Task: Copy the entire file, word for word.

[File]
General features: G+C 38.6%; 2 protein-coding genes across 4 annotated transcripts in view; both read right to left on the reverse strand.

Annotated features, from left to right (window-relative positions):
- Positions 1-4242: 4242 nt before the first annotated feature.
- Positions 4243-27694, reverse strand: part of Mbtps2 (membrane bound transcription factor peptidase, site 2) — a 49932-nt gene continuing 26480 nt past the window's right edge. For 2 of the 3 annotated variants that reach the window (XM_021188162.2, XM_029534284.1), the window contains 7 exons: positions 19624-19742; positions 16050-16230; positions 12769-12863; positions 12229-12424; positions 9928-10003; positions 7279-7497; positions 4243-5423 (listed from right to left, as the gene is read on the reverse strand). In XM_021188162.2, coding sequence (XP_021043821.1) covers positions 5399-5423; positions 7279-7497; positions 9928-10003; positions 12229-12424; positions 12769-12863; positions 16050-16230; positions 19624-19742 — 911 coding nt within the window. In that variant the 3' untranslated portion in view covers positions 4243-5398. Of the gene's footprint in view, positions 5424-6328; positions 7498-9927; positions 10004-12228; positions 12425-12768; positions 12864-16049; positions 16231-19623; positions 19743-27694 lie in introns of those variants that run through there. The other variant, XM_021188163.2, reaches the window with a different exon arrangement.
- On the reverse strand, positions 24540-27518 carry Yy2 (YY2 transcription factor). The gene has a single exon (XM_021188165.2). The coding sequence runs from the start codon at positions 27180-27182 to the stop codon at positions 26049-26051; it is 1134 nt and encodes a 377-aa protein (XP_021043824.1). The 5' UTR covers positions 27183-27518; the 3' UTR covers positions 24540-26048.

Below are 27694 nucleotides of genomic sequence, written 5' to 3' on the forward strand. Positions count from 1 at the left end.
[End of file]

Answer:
General features: G+C 38.6%; 2 protein-coding genes across 4 annotated transcripts in view; both read right to left on the reverse strand.

Annotated features, from left to right (window-relative positions):
- Positions 1-4242: 4242 nt before the first annotated feature.
- Positions 4243-27694, reverse strand: part of Mbtps2 (membrane bound transcription factor peptidase, site 2) — a 49932-nt gene continuing 26480 nt past the window's right edge. For 2 of the 3 annotated variants that reach the window (XM_021188162.2, XM_029534284.1), the window contains 7 exons: positions 19624-19742; positions 16050-16230; positions 12769-12863; positions 12229-12424; positions 9928-10003; positions 7279-7497; positions 4243-5423 (listed from right to left, as the gene is read on the reverse strand). In XM_021188162.2, coding sequence (XP_021043821.1) covers positions 5399-5423; positions 7279-7497; positions 9928-10003; positions 12229-12424; positions 12769-12863; positions 16050-16230; positions 19624-19742 — 911 coding nt within the window. In that variant the 3' untranslated portion in view covers positions 4243-5398. Of the gene's footprint in view, positions 5424-6328; positions 7498-9927; positions 10004-12228; positions 12425-12768; positions 12864-16049; positions 16231-19623; positions 19743-27694 lie in introns of those variants that run through there. The other variant, XM_021188163.2, reaches the window with a different exon arrangement.
- On the reverse strand, positions 24540-27518 carry Yy2 (YY2 transcription factor). The gene has a single exon (XM_021188165.2). The coding sequence runs from the start codon at positions 27180-27182 to the stop codon at positions 26049-26051; it is 1134 nt and encodes a 377-aa protein (XP_021043824.1). The 5' UTR covers positions 27183-27518; the 3' UTR covers positions 24540-26048.

Below are 27694 nucleotides of genomic sequence, written 5' to 3' on the forward strand. Positions count from 1 at the left end.